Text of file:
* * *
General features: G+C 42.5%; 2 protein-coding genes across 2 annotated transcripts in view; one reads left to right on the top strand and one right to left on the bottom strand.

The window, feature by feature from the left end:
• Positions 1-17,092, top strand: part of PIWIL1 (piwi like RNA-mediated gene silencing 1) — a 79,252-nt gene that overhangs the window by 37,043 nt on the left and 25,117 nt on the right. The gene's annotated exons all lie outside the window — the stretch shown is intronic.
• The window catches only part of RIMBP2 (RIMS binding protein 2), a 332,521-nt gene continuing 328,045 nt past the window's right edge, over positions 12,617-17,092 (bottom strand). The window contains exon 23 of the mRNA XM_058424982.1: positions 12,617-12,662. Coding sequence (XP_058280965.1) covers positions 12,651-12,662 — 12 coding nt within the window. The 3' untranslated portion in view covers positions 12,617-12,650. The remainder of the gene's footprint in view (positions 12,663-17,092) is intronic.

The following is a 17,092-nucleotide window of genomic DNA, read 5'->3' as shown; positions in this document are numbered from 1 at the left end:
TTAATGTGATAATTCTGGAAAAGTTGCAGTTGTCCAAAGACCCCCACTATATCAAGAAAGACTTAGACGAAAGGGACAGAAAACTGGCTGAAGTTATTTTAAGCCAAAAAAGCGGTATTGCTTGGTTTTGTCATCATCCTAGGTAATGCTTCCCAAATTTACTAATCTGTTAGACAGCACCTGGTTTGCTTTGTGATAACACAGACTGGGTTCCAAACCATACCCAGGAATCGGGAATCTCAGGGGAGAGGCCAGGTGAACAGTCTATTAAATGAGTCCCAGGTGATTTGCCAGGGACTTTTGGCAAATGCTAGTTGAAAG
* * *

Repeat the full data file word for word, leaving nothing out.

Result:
General features: G+C 42.5%; 2 protein-coding genes across 2 annotated transcripts in view; one reads left to right on the top strand and one right to left on the bottom strand.

The window, feature by feature from the left end:
• Positions 1-17,092, top strand: part of PIWIL1 (piwi like RNA-mediated gene silencing 1) — a 79,252-nt gene that overhangs the window by 37,043 nt on the left and 25,117 nt on the right. The gene's annotated exons all lie outside the window — the stretch shown is intronic.
• The window catches only part of RIMBP2 (RIMS binding protein 2), a 332,521-nt gene continuing 328,045 nt past the window's right edge, over positions 12,617-17,092 (bottom strand). The window contains exon 23 of the mRNA XM_058424982.1: positions 12,617-12,662. Coding sequence (XP_058280965.1) covers positions 12,651-12,662 — 12 coding nt within the window. The 3' untranslated portion in view covers positions 12,617-12,650. The remainder of the gene's footprint in view (positions 12,663-17,092) is intronic.

The following is a 17,092-nucleotide window of genomic DNA, read 5'->3' as shown; positions in this document are numbered from 1 at the left end:
TTAATGTGATAATTCTGGAAAAGTTGCAGTTGTCCAAAGACCCCCACTATATCAAGAAAGACTTAGACGAAAGGGACAGAAAACTGGCTGAAGTTATTTTAAGCCAAAAAAGCGGTATTGCTTGGTTTTGTCATCATCCTAGGTAATGCTTCCCAAATTTACTAATCTGTTAGACAGCACCTGGTTTGCTTTGTGATAACACAGACTGGGTTCCAAACCATACCCAGGAATCGGGAATCTCAGGGGAGAGGCCAGGTGAACAGTCTATTAAATGAGTCCCAGGTGATTTGCCAGGGACTTTTGGCAAATGCTAGTTGAAAG